Remembering: Why Community Is Necessary For Healing

"Poppy"

The timing and synchronisity of Remembrance Day/Veteran’s Day with what I’ve read in Judith Herman’s book, Trauma and Recovery: The Aftermath of Violence – From Domestic Abuse to Political Terror is perfectly suited for a day when we remember the fallen soldiers of war. I am not a proponent of war, but I am sympathetic to the cause of helping fellow humans overcome traumatic experiences and achieve reintegration with the community. Herman discusses the important role of the community in helping survivors of war reintegrate and overcome their traumatic experiences. The community’s recognition of and appreciation of their sacrifices as well as that of their fallen comrades, is of upmost importance to the mental health of those traumatized by war. I’d like to share some excerpts from Herman’s book with you.

“Sharing the traumatic experience with others is a precondition for the restitution of a sense of a meaningful world. In this process, the survivor seeks assistance not only from those closest to her but also from the wider community. The response of the community has a powerful influence on the ultimate resolution of the trauma. Restoration of the breach between the traumatized person and the community depends, first, upon public acknowledgment of the traumatic event and, second, upon some form of community action. Once it is publicly recognized that a person has been harmed, the community must take action to assign responsibility for the harm and to repair the injury. These two responses—recognition and restitution—are necessary to rebuild the survivor’s sense of order and justice.”

She goes on to address war veterans specifically:

“When veterans’ groups organize, their first efforts are to ensure that their ordeals will not disappear from public memory. Hence the insistence on medals, monuments, parades, holidays, and public ceremonies of memorial, as well as individual compensation for injuries.”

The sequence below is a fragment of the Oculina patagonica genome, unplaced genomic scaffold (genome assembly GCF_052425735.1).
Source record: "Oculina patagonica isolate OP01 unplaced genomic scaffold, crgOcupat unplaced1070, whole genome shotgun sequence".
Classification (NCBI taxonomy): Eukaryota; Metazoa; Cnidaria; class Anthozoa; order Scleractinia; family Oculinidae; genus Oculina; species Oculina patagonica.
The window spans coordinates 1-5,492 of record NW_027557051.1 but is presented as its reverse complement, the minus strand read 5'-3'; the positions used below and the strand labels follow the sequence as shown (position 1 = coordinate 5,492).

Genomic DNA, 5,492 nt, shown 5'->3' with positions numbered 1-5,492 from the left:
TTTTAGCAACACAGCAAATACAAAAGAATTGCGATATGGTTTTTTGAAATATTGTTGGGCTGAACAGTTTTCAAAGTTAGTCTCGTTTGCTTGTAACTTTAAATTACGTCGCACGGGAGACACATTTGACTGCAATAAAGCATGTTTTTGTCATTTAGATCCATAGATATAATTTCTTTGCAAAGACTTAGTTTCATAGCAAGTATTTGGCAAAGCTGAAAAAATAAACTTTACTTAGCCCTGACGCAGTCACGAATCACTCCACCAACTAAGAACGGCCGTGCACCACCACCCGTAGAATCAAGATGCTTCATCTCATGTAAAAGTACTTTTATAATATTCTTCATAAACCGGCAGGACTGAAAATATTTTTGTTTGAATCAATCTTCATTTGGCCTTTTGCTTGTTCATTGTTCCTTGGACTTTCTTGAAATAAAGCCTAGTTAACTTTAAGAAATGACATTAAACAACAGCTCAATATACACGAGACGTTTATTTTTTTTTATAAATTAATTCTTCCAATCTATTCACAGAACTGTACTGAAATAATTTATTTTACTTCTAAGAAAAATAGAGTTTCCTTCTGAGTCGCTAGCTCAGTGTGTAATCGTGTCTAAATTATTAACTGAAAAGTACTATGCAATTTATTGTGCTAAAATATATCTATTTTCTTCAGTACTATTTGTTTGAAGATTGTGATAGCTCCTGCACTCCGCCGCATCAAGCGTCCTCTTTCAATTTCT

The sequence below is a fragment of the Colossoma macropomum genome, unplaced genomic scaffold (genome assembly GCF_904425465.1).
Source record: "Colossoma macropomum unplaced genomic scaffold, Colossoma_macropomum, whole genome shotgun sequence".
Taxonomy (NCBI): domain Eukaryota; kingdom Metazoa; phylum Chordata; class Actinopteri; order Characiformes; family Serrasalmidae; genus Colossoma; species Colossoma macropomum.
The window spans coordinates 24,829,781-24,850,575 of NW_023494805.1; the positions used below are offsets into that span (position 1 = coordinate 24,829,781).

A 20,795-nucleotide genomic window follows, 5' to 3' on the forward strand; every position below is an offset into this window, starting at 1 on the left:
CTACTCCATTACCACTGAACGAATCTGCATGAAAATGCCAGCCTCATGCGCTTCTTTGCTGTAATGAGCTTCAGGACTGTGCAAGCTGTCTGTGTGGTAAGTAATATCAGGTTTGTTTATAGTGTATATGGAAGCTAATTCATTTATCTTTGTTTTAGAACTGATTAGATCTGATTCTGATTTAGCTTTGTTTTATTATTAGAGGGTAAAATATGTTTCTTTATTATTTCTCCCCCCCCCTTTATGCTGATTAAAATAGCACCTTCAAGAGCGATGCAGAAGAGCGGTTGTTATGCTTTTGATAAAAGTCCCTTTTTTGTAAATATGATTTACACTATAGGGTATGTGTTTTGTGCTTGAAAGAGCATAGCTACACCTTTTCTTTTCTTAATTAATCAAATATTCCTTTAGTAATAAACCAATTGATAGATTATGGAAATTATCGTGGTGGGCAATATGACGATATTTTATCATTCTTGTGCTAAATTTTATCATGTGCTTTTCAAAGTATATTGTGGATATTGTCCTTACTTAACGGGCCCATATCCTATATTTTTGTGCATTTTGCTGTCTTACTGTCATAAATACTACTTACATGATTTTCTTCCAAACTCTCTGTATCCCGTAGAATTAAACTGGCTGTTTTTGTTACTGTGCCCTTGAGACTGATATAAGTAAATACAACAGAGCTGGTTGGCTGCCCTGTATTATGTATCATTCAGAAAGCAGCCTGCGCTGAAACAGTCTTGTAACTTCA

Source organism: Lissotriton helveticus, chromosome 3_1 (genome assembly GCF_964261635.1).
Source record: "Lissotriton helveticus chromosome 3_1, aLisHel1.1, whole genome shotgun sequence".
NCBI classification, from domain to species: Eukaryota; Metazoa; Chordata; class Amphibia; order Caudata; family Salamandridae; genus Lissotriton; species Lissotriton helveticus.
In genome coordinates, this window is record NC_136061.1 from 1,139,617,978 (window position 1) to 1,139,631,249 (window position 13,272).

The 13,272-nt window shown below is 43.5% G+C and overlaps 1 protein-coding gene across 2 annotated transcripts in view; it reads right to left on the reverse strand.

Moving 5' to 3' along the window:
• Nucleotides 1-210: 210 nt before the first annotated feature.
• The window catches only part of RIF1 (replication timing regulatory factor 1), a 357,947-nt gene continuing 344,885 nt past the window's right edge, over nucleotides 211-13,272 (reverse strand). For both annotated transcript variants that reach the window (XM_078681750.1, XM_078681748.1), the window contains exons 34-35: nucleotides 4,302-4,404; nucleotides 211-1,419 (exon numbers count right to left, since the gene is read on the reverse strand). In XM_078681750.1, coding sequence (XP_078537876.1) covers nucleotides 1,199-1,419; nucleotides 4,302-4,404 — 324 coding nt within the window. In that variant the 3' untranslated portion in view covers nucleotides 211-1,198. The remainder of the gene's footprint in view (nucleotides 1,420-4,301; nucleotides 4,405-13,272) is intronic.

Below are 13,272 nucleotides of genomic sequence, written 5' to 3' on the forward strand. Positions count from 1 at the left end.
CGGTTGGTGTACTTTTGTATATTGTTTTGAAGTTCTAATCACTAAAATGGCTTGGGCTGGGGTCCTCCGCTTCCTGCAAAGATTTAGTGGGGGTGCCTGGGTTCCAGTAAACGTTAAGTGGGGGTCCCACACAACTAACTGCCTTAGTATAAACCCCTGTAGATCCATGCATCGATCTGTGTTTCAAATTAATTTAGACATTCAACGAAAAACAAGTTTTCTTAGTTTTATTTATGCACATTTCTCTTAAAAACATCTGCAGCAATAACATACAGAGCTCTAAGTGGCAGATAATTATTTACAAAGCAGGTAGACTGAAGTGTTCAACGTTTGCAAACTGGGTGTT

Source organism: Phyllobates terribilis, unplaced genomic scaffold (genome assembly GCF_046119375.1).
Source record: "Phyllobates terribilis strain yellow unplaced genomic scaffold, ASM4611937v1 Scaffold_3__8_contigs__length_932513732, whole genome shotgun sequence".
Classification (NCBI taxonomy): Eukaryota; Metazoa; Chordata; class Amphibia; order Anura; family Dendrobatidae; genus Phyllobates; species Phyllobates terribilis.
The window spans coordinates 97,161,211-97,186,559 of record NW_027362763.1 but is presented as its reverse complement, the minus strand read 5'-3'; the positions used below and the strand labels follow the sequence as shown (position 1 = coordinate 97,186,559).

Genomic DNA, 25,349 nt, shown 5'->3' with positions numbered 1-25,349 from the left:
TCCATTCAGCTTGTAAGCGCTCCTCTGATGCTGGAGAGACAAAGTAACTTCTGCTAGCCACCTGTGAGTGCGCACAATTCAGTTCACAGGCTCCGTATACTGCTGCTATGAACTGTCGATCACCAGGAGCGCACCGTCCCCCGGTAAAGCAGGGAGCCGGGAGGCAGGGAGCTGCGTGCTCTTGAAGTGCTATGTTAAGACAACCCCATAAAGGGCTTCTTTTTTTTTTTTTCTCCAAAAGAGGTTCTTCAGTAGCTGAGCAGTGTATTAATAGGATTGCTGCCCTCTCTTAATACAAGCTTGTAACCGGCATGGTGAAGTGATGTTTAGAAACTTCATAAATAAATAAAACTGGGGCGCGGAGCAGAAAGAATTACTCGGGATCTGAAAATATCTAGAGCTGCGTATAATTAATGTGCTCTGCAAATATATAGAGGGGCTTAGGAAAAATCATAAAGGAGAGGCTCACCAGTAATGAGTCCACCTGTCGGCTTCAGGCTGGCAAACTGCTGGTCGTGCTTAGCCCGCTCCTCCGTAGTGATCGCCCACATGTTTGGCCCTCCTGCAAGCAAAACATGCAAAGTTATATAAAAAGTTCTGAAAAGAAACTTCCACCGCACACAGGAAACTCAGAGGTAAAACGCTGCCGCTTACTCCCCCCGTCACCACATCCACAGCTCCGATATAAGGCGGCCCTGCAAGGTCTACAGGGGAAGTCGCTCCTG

The very meaning of November 11th is to remember. This day every year is demarcated for that purpose, and war veterans are assured of it. I must admit this is the first year that I’ve had any awareness around the importance of Remembrance Day/Veteran’s Day ceremonies for the healing and reintegration of soldiers’ mental health. Many of them suffer from post-traumatic stress disorder (PTSD), and some recognition from all of us can go a long way is helping to relieve that for them. They’re worth it, not because they are soldiers, but because they are human. Please take a moment to remember and recognize these men and women today.

~ “Probably the most significant public contribution to the healing of these veterans was the construction of the Vietnam War Memorial in Washington, D.C. This monument,which records simply by name and date the number of the dead, becomes by means of this acknowledgment a site of common mourning. The “impacted grief” of soldiers is easier to resolve when the community acknowledges the sorrow of its loss.” -Judith Herman, Trauma and Recovery

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